Interfaith Against Intolerance in Indonesia

Interfaith Against Intolerance in Indonesia

In Makassar, the largest city in eastern Indonesia (about 1.5 million population), the history of religious relations has its ups and downs. In 2019, Setara Institute, a nationally renowned research institute, declared Makassar as one of the 10 most intolerant cities in Indonesia. This is supported by a number of aggressive actions of Islamic intolerant groups in this city. Islamic internal intolerance towards Shi’ites and Ahmadis is common. Also, intolerance towards other religious communities with cases of rejection of the construction or renovation of Christian worship buildings. There have been the closings of restaurants that sell pork as well as eliminating books at bookstores that are considered to teach communism or Marxism.

This kind of intolerance is based on exclusive religious truth claims and also religion as an instrument of socio-political and economical rivalry, a latent disease in the life of the nation.

Our institution, Oase Intim, together with other socio-religious institutions formed a forum to develop harmonious interfaith relations and fight intolerant attitudes. We promote an open religious approach to the diversity of religions based on our understanding of our respective religious teaching and our mutual respect for the principle of religious freedom. Everyone has a personal right to religion, which is the basis for religious freedom: choosing a religion, practicing religion, spreading the religion, and converting others to the religion.

Our interfaith cooperation is also in the midst of the new Coronavirus pandemic. We did social assistance actions to help people who are economically experiencing difficulties due to unemployment, layoffs, and being barred from work (such as street vendors) because of the pandemic.

We also held an online interfaith discussion about the Covid-19 pandemic, specifically sharing the theological views and social actions of each community. We are arranging an online discussion about the impact of the Covid-19 pandemic on women and children.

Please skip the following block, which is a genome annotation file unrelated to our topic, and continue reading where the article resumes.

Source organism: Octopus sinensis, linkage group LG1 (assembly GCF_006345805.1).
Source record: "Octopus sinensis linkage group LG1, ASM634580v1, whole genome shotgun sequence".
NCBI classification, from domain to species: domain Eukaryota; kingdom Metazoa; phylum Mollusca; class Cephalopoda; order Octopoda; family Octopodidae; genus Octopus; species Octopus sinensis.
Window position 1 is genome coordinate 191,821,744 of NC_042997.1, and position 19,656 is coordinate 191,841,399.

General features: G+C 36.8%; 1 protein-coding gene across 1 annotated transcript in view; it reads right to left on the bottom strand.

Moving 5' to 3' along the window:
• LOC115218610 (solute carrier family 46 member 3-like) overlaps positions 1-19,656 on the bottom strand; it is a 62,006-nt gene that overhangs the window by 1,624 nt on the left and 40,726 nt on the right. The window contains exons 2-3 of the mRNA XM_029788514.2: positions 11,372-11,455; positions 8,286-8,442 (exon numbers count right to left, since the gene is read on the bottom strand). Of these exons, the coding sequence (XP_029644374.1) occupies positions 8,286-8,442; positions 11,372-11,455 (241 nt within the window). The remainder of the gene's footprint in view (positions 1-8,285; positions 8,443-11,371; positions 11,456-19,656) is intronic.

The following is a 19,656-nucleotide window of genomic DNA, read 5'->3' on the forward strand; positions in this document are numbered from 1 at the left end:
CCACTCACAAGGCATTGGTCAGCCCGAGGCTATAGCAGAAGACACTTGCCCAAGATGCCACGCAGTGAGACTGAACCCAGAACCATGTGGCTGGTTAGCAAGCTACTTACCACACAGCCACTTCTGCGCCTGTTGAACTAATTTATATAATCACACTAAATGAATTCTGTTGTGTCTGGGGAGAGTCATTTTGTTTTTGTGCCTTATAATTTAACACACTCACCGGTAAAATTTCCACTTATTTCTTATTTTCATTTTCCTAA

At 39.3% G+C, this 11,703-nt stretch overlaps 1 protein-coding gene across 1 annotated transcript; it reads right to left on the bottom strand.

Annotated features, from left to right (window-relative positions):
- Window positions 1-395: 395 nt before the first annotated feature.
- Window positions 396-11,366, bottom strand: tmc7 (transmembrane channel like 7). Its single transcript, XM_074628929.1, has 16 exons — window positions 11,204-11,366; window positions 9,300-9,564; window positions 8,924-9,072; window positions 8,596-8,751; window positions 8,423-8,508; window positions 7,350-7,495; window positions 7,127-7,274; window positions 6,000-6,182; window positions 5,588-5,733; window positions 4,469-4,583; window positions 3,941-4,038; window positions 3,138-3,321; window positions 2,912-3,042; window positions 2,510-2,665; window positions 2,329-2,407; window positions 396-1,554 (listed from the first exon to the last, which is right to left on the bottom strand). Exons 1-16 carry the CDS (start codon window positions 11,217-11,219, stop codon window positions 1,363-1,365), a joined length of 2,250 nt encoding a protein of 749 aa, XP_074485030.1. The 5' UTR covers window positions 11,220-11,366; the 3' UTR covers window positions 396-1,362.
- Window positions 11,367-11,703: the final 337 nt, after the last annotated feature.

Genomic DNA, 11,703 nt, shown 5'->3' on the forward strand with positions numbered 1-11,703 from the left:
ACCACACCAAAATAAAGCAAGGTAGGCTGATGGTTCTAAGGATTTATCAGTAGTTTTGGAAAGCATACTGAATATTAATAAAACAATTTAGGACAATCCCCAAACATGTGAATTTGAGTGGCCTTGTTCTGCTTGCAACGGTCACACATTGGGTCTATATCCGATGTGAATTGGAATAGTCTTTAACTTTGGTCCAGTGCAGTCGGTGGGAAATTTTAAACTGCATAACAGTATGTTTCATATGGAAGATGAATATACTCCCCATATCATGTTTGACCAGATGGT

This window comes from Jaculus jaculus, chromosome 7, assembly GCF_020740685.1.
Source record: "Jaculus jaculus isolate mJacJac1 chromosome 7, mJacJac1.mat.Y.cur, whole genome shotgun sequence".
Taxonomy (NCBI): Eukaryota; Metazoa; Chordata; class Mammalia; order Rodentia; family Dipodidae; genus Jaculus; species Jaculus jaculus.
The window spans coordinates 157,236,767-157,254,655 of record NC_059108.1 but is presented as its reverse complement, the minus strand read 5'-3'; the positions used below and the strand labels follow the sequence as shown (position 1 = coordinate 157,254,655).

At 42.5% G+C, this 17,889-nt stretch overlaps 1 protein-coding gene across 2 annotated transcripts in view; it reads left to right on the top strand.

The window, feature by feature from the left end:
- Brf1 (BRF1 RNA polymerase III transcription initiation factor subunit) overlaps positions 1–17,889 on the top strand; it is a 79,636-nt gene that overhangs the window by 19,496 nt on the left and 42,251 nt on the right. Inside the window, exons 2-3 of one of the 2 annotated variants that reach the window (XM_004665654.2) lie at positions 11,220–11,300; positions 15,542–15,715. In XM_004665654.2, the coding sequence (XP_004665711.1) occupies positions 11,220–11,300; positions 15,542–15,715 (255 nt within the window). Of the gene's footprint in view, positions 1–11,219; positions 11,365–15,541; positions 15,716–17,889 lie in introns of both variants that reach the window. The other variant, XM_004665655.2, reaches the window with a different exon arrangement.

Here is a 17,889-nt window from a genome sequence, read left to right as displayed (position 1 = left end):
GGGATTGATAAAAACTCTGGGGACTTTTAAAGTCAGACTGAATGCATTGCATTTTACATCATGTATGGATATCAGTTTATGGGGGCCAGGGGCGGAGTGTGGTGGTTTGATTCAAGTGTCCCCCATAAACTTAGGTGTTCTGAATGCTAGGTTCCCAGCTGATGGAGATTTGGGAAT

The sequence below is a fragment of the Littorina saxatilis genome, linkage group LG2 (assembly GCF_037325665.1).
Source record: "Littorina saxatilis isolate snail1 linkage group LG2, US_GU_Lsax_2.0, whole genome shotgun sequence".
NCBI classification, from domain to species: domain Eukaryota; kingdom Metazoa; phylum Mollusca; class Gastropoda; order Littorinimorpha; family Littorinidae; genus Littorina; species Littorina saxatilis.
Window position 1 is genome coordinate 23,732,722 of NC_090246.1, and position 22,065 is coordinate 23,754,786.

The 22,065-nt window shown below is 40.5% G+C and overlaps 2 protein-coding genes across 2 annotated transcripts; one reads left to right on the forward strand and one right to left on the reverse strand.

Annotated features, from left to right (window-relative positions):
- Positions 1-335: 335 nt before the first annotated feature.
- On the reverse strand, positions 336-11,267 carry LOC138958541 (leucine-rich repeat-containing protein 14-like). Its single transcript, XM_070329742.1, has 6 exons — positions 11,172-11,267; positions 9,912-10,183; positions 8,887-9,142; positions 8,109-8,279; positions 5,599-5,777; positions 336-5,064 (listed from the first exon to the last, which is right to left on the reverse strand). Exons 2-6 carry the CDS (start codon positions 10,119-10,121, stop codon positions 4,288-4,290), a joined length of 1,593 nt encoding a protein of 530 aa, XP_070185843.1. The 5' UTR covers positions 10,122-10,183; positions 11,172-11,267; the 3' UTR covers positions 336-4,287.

In viewing the Covid-19 pandemic as a disaster, I do not so much want to develop a theodicy about who God is in the middle of this pandemic, but rather emphasize our call as Christians, the church, to engage in the pandemic. The church was called and sent to witness and serve in the midst of a pandemic.

In the pandemic God is present not to punish, to test, or to give a lesson, but God is in solidarity with suffering humanity to hear and answer the prayers of those who suffer and to welcome to God’s merciful lap those who die from disaster. The “disastrous texts” in the Bible, therefore, must be read in the perspective of God’s love and solidarity in Christ to human sufferings.

The call to witness and to minister is also rooted in Jesus’ love commandment, to love God and love fellow human beings. And from that commandment perspective, we should develop an appreciation for the human value and dignity as the imago Dei. The church, therefore, opposes stigmatization of people who are infected with the virus or who die and their families and communities as damned or cursed. the dead have been refused to be buried in public cemeteries, and even doctors and nurses are bullied. The phenomenon of stigmatization that often occurs in the midst of this pandemic is resisted as violating human rights. The church asserts that the Covid-19 pandemic is not God’s punishment, and those who are stranded or die are also fully loved by God.

Zakaria J. Ngelow
Director of Oase Intim (Makassar, Indonesia)